Although you may have the knowledge to get going with implementing these tools straight away, successfully embedding Lean and Six Sigma in your organisation relies on a bit more than simply knowing the tricks of the trade.
In this blog post, we look at three key things you should consider before you embark on your Lean and Six Sigma programme.
As with any change initiative, someone needs to take the lead in driving it. Assigning a Champion to take overall responsibility for maintaining and prioritising potential projects is key. They will need to take charge of reporting progress to the CEO and making sure projects are aligned with the business strategy and priorities.
Establishing a baseline snapshot of the organisation is also important. How well are you currently meeting KPIs? How satisfied are your customers? What are their pain points in the customer journey? All this will provide context for when you come to assess the results of your Lean and Six Sigma programme.
Another question you should be asking at this stage is: what is the attitude towards change amongst your employees? Are they happy with how things work? What are the things that frustrate them on a daily basis? This will also help you identify areas for improvement.
In the same vein, it’s worthwhile speaking to senior leaders in the business to get their take on past experiences - what’s worked well and what hasn’t? Unpick any barriers to change, particularly to Lean and Six Sigma. This way you can be prepared to handle any tricky questions or concerns before you get going.
Start off on the right foot with the workforce by giving them a reason to believe in Lean and Six Sigma. Every deployment should be based on a major challenge or risk. Having a clear reason, communicated well, allows everyone to be on the same page.
Describe how things will be different once deployment of Lean and Six Sigma starts.
A big part of a successful Lean and Six Sigma implementation is changing the mindsets and behaviours of employees, and this won’t come without challenges. Emotions and opinions will be challenged as requests for process and data-based decisions become commonplace. A functional silo mentality will be challenged as process mapping shows opportunities to re-organise activities. And those who have been working in their role for a long time may not respond positively to the idea of change in the first instance.
It’s also a good idea to include Lean and Six Sigma projects and activities on management meeting agendas. This will increase its visibility and reinforce how important it is.
Before you can get started with deploying Lean and Six Sigma, you’ll need a team to oversee and to run it. While eventually, you want everyone in the organisation to be focused on continuous improvement, at least initially, you will need to invest in select individuals to take the lead.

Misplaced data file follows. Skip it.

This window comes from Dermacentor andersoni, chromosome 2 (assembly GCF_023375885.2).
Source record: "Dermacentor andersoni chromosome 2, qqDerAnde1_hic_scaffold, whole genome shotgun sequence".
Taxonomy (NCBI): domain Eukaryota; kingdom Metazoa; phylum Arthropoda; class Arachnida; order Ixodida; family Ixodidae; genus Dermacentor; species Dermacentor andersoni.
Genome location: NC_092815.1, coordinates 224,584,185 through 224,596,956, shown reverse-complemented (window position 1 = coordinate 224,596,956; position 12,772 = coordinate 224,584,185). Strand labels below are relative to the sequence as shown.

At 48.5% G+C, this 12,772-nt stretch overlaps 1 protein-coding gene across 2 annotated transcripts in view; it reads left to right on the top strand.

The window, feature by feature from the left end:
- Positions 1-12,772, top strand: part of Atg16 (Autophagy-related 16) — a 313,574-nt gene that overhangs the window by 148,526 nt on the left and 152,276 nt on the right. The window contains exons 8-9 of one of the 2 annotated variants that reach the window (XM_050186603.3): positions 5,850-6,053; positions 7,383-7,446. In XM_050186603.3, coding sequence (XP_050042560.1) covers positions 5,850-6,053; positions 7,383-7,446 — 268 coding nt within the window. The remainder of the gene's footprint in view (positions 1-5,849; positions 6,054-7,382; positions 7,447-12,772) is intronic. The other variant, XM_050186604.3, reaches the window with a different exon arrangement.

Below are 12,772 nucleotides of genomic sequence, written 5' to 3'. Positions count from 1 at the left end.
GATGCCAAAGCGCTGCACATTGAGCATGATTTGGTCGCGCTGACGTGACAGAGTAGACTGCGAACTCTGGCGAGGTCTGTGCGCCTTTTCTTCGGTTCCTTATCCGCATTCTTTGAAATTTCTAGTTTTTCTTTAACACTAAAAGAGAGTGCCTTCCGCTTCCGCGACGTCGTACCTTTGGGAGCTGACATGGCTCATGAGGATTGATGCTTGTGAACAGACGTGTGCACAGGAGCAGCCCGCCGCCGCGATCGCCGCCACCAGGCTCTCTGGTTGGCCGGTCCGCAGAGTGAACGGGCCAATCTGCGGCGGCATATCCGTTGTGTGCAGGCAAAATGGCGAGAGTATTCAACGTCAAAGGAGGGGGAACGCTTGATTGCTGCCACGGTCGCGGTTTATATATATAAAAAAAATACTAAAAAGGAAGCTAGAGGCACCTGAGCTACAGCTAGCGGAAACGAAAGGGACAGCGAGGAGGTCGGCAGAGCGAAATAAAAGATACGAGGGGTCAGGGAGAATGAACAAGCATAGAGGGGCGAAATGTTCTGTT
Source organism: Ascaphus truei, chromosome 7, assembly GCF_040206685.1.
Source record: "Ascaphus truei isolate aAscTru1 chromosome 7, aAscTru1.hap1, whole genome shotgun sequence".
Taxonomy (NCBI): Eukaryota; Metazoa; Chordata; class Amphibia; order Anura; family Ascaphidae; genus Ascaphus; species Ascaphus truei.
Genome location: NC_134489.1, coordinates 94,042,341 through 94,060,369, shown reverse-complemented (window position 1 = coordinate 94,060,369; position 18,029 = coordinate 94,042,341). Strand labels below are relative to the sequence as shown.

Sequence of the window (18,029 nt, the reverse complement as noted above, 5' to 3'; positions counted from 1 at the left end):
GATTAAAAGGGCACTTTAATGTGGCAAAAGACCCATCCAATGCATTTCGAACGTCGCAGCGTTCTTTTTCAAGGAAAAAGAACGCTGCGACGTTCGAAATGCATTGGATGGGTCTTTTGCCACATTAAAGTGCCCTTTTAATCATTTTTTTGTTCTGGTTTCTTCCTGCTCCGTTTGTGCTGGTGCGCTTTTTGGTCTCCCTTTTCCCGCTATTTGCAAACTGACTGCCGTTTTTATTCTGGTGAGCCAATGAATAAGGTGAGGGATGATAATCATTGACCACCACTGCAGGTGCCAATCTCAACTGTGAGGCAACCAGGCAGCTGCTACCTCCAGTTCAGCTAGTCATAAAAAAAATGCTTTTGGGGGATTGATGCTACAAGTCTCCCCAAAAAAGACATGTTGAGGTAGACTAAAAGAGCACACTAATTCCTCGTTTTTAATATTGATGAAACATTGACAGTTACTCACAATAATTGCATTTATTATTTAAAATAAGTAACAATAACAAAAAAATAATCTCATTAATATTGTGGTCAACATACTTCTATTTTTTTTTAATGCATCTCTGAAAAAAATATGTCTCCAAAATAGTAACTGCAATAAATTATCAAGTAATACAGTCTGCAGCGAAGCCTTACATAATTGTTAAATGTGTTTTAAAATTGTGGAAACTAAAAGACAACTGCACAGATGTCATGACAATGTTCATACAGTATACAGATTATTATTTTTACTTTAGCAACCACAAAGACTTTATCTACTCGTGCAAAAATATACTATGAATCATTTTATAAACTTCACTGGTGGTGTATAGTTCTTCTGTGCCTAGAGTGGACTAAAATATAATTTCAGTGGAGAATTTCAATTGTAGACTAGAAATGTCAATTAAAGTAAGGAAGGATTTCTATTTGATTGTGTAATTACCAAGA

Alongside the Champion, a typical Lean and Six Sigma team will include:
- A Project Sponsor who takes a lead role in identifying the business gap or opportunity, defining and initiating projects and selecting the right Black and Green belts to lead them.
- A Master Black Belt and/or a Black Belt who will lead on projects full-time.
- A Green Belt who supports the Black Belt on bigger projects and leads on smaller projects.
- A Yellow Belt who works closely with the Green and Black Belts.
- Process Owners who are the owners of the processes being targeted for a project. They may participate by gathering data, implementing solutions and identifying other project opportunities, as well as ensuring ongoing results.
Other team members may include Lean practitioners who have had an introductory training in Lean methods, or others within the business with specialist knowledge relevant to the project.
To make sure the team work effectively together there needs to be a clear understanding of tasks and what each team member is responsible for. Your team may need to differ from project to project to meet specific needs. However, the Champion should maintain overall responsibility for the entire Lean and Six Sigma programme.
Training as a Black, Green or Yellow belt is usually classroom or online based. And there are plenty of training courses available in the UK. Beyond gaining the knowledge to apply Lean and Six Sigma tools and techniques, it also helps individuals to develop leadership and people development skills. Skills which will be crucial when deploying projects throughout the organisation.
Deploying Lean and Six Sigma successfully within your organisation isn’t simply a case of equipping yourself with the right tools and applying them. It relies on an element of structure and planning to make sure it aligns with the strategic goals of the company, support and engagement from all employees, and a solid team who can work effectively together to drive projects forward.